What is Cost Basis?

Posted by Anna Traugh on October 3, 2023

You might be asked to come up with the cost basis, or “basis”, of some assets during your divorce. The basis is what you paid, or invested, in an asset. For instance, if you paid $150,000 for your house and then spent $20,000 on an addition several years later, your basis is $170,000. If you bought 100 shares of Apple stock in 2019 and paid $70 per share then your basis is $7,000. When an asset like a house or a stock holding is sold, the basis is subtracted from the sale price to determine the taxable portion. Today Apple trades for around $170 per share so if you sold your 100 shares, you’d have a taxable gain of $10,000.

In divorce basis can be very important. An investment would be worth less than you think if you must pay a lot of tax when you sell it. Depending on your tax bracket, you may not want to accept an asset that has the potential of being highly taxed when sold. On the flip side an investment that is losing money, while not an ideal situation, may help lower taxes if sold and could be attractive for that reason.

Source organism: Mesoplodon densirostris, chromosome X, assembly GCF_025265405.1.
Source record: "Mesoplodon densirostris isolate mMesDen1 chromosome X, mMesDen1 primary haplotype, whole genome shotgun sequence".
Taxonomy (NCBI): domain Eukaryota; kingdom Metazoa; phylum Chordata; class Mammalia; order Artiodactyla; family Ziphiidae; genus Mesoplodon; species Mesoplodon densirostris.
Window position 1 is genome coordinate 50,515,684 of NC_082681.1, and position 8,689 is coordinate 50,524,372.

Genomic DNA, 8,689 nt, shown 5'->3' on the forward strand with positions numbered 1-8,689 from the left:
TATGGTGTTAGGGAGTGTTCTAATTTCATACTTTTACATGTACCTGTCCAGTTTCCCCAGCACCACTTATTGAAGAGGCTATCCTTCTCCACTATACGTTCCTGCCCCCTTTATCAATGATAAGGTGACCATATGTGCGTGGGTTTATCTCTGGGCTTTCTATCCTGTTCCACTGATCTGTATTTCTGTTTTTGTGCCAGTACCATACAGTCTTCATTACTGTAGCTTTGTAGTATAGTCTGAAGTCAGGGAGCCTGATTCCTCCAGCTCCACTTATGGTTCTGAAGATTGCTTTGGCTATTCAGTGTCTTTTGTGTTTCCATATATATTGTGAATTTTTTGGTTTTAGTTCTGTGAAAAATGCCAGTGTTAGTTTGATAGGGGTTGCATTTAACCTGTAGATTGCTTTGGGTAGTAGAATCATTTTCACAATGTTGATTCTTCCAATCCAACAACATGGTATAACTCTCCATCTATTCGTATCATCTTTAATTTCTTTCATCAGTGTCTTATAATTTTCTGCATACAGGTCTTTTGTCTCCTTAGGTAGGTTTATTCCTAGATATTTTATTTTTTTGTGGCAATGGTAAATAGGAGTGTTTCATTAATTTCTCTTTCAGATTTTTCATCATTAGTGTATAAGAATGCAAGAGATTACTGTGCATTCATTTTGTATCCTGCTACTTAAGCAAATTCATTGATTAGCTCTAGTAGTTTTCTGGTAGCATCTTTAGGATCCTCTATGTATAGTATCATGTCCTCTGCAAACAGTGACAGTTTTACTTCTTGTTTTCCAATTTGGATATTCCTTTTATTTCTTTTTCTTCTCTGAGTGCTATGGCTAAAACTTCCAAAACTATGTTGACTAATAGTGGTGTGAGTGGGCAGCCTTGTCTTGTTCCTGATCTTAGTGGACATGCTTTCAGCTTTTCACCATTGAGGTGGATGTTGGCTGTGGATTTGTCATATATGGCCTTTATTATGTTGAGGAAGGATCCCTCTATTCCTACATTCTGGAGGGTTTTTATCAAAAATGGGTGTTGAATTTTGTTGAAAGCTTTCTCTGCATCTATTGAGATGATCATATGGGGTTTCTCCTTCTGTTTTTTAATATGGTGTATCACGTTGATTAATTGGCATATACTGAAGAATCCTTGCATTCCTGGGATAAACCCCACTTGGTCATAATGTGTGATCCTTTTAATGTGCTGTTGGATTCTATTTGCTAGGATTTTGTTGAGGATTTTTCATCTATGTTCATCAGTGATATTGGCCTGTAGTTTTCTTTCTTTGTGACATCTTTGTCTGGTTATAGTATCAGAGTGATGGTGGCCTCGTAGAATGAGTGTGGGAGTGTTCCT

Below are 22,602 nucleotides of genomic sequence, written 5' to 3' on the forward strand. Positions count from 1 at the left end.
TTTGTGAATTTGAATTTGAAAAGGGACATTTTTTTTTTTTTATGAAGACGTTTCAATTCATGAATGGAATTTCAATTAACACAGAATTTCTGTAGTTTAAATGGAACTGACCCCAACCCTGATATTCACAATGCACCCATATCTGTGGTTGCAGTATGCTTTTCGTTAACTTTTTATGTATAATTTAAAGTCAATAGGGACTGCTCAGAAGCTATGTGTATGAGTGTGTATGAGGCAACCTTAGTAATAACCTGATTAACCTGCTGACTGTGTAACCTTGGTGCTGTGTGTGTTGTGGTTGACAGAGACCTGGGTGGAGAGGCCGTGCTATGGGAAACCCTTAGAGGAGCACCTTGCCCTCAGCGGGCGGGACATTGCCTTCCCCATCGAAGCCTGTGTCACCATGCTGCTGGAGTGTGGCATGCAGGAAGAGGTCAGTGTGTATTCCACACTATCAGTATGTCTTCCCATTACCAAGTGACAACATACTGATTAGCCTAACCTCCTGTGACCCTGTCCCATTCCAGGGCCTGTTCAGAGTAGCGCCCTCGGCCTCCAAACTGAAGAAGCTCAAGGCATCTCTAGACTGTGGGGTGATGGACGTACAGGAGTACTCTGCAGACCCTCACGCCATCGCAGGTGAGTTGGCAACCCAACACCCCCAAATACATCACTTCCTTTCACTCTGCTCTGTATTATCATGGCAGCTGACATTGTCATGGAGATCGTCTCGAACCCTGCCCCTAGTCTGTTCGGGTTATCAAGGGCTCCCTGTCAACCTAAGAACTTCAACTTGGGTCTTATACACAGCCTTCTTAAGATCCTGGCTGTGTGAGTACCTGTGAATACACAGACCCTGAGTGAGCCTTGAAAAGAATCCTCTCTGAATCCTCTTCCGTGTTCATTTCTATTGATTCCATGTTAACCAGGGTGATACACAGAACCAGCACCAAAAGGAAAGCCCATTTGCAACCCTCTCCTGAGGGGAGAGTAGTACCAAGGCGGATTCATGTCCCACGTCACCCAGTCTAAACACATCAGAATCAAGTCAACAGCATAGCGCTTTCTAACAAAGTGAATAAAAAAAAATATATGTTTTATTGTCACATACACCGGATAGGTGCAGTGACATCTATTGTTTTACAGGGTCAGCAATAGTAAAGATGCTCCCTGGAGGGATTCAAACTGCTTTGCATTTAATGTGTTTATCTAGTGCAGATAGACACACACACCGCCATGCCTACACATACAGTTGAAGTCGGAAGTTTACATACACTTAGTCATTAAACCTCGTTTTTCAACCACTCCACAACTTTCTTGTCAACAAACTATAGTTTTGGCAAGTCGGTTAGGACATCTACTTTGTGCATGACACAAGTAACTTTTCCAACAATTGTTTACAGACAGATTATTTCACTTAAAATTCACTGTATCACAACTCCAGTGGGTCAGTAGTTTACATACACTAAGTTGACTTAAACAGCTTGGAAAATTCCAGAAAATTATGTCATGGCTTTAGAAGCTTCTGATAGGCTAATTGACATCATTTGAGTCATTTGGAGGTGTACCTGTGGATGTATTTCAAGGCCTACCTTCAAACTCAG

Often, we recommend splitting the assets in taxable investment accounts evenly so that both spouses share equally in gains and losses.

If you are concerned about the tax liability of an asset you may be receiving in a divorce, be sure to consult your accountant or a Certified Divorce Financial Analyst.

Disclaimer: This post is for informational purposes only and is not to be considered investment, tax, or financial advice. Cornerstone does not and cannot guarantee the accuracy or applicability of any information presented in this post regarding your individual circumstances. Please review your personal situation with your tax and/or financial advisor.

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